We suppose that there are not many reasons to believe that the age at first birth will soon lower by itself. More likely, if nothing happens from the outside, the age at birth will continue to rise further up until a certain ceiling. A significant share of the future western first babies will be born to mothers in their 30s. From a health perspective that is beyond ideal but only if health costs will rise alarmingly the age at first birth may lower. More awareness of unhealthy fertility boundaries may have some toning down effect.But we believe that a coherent package of fundamental supportive arrangements, making society more child and gender friendly, would have much more impact, not only on the age at first birth but on the wellbeing in general.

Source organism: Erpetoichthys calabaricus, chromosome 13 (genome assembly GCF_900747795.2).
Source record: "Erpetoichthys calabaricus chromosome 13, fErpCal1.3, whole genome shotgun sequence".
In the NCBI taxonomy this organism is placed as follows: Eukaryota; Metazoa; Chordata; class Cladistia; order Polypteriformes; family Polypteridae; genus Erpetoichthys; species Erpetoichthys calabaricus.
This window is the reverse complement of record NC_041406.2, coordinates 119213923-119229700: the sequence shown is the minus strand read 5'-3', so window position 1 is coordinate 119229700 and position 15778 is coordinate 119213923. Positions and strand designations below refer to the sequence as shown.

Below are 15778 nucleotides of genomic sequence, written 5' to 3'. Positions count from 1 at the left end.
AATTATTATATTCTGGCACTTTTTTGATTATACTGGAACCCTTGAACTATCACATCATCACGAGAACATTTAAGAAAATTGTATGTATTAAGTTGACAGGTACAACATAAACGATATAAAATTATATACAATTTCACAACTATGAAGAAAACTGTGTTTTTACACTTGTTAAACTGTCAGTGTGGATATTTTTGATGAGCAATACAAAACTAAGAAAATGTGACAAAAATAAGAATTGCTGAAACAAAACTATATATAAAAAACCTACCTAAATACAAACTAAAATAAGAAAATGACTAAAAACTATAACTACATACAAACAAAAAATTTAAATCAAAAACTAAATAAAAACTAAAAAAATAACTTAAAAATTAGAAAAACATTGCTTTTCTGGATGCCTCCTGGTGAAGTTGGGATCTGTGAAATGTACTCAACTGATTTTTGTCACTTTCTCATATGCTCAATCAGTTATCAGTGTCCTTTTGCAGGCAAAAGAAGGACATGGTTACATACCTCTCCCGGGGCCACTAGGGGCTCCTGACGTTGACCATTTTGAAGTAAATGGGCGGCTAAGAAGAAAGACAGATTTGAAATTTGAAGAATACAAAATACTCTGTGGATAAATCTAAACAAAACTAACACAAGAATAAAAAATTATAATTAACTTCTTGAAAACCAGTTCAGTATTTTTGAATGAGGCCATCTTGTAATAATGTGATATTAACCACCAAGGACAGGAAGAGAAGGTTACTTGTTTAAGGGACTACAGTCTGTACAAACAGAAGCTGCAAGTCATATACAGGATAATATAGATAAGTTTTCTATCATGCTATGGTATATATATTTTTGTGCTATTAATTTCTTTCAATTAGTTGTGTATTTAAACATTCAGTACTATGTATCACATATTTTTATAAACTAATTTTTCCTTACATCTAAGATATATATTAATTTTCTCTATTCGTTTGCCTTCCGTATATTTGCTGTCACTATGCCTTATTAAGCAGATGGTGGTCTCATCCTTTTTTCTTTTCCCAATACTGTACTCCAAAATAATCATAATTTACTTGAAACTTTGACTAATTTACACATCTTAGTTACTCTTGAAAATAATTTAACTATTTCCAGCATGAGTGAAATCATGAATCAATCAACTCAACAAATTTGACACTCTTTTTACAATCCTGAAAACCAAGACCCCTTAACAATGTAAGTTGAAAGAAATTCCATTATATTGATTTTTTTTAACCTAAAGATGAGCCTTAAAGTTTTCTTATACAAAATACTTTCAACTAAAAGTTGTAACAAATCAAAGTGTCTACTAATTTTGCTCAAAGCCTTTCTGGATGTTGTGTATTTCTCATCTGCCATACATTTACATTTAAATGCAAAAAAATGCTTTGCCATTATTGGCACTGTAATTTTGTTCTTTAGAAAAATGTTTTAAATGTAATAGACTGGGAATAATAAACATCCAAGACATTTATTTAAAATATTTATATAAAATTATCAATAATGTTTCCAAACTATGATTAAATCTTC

|Title of host publication||The future of motherhood in Western societies: late fertility and its consequences|
|Editors||Gijs Beets, Joop Schippers, Egbert te Velde|
|Place of Publication||Dordrecht|
|Number of pages||222|
|Publication status||Published - 2011|
Beets, G. C. N., Schippers, J., & te Velde, E. R. (2011). The future of motherhood: conclusion and discussion. In G. Beets, J. Schippers, & E. te Velde (Eds.), The future of motherhood in Western societies: late fertility and its consequences (pp. 197-209). Springer. https://doi.org/10.1007/978-90-481-8969-4_13